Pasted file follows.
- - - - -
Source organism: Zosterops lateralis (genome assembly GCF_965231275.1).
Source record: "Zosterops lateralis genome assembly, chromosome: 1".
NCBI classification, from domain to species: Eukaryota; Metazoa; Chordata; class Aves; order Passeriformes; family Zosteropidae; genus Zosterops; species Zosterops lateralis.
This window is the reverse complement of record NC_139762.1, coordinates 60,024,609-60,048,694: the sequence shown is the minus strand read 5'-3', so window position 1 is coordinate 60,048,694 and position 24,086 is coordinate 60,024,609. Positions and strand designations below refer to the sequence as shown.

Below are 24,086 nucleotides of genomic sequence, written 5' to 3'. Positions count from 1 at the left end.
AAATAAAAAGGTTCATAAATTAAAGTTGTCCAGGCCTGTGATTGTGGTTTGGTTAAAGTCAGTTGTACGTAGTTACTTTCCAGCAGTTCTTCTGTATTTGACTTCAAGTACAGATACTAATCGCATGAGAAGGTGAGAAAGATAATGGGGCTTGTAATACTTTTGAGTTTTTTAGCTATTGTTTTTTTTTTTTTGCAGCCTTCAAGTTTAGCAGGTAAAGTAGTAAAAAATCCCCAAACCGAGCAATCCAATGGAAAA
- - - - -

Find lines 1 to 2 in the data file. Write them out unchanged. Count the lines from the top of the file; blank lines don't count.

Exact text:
Source organism: Zosterops lateralis (genome assembly GCF_965231275.1).
Source record: "Zosterops lateralis genome assembly, chromosome: 1".